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Support us financially by purchasing this disc from
Ignaz Joseph PLEYEL (1757-1831)
Partitas for Winds
Partita ex Dis in E flat [11:24]
Eccossois (arr. J. Triebensee) [4:03]
Partita in B flat [18:56]
Sextet in C minor (arr. M. Pfaff) [10:44]
Partita in E flat [23:17]
Amphion Wind Octet
rec. 13-15 January 2012, Radiostudio Zurich, Switzerland
ACCENT ACC 24276 [68:24]

Ignaz Joseph Pleyel was a “scholar of Haydn,” and it would have been “fortunate for the musical world if Pleyel could succeed in replacing Haydn during his lifetime.” His music can be “excellently written and very pleasing”. Those are the words of Wolfgang Amadeus Mozart, written in 1784, when Pleyel was 26 (and Mozart 28, and Haydn 52). Besides being an important composer, Pleyel was a successful music publisher - on the company roster: Haydn, Beethoven, Clementi, Dussek - and founder of the piano company which bore his name. His string quartets are truly noteworthy, as you may know from previous discs on which they’ve appeared: Naxos 8557496 and 8557497 and CPO 7775512.
 
Here we have his music for wind ensemble, or arranged for wind ensemble by himself or others. The arrangements, it should be noted, never feel like they’re second thoughts, being as idiomatic and as delightfully written as the originals. For fans of wind music, this disc is a total delight.
 
Pleyel’s idiom is what you’d expect from a “scholar of Haydn” so-called by Mozart. There’s gaiety, tunes aplenty, and great care taken to use each of the six to eight woodwind instruments well. Even the bassoon parts have interest for the players: the sextet in C minor begins with a bassoon solo so delightful I can’t begin to describe it, except that it slides up and down the scale with a wink. Perhaps credit goes to the arrangement by Martin Pfaff, who also calls upon the horns for some tricky duets.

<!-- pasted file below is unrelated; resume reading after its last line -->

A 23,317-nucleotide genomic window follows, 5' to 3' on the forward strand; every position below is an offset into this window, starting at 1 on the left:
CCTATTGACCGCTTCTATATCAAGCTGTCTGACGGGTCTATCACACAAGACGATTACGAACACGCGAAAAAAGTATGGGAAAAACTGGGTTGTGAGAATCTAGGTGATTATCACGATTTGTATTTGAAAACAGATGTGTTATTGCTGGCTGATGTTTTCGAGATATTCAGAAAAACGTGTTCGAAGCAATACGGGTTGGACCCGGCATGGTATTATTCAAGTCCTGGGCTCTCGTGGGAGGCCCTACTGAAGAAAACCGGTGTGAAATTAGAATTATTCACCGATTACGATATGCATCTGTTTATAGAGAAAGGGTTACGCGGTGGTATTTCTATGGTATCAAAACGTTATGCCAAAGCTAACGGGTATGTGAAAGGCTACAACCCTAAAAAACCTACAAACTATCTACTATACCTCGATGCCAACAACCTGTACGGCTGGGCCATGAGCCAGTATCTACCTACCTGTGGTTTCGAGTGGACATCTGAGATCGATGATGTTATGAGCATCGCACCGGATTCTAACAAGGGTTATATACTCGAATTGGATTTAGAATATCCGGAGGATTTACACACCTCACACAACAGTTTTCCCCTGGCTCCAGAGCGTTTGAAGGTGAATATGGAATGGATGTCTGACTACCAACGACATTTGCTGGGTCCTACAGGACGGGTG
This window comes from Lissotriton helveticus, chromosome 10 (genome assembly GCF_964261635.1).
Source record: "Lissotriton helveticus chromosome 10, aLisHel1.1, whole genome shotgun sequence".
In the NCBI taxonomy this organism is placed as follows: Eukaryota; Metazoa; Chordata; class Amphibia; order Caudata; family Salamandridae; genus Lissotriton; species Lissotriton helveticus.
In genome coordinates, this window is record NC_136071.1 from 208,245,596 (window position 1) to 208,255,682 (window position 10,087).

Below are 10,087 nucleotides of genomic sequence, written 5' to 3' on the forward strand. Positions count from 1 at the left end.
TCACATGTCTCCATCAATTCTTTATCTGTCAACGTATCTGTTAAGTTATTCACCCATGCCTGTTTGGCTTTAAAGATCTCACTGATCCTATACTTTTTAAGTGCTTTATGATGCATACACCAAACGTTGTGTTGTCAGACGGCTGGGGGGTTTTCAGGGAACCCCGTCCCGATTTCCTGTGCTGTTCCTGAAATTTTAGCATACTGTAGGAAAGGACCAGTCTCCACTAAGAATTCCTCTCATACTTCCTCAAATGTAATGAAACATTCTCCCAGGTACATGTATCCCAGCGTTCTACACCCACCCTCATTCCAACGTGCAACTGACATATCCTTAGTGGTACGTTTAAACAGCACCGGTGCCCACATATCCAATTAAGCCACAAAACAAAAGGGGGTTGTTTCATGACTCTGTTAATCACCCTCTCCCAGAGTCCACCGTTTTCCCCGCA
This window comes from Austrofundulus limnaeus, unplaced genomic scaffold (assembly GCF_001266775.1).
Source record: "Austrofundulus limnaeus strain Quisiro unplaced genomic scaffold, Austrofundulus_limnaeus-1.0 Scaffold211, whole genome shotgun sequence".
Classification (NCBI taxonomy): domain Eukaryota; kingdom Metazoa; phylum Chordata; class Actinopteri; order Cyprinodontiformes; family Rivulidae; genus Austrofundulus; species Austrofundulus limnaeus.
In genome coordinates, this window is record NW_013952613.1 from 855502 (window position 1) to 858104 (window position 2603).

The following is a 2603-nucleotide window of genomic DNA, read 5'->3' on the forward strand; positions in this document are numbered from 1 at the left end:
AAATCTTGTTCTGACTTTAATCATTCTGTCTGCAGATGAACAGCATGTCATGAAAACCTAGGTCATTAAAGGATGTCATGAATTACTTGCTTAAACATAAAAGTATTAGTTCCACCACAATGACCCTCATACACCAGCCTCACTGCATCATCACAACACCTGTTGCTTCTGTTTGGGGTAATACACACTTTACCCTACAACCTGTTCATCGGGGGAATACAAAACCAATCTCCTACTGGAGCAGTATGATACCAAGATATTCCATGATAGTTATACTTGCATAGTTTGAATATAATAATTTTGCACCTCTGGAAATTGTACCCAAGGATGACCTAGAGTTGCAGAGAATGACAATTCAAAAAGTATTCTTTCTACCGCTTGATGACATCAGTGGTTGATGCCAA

There are plenty of other fun bits, like the brief Scottish air, written to capture another of the century’s musical fashions, and the only truly long movement (a sonata form in the B flat partita) sustains its length just fine. This music may never be unforgettable, but it’s always enjoyable. Diverting it was meant to be, and diverting it is.
 
The Amphion Wind Octet plays on period instruments or accurate replicas, and indeed they contain some of the leading lights of the period-performance movement. Horn player Václav Luks has made some excellent CDs conducting Zelenka (one was a Recording of the Year here), and oboist Xenia Löffler has made distinguished appearances on Supraphon’s series of “Music from 18th Century Prague”. These are performers who’ve worked with the likes of John Eliot Gardiner (whose name is spelled wrong in their biography), Jordi Savall and Gustav Leonhardt, and they’ve been playing together for fifteen years. The sound, from a radio studio in Switzerland, is impeccable, and the booklet essay gives you all the details you could desire. The misspelling of “partita” as “parthia” and “partia” is duplicated in every language, so it may date back to Pleyel himself.
 
Brian Reinhart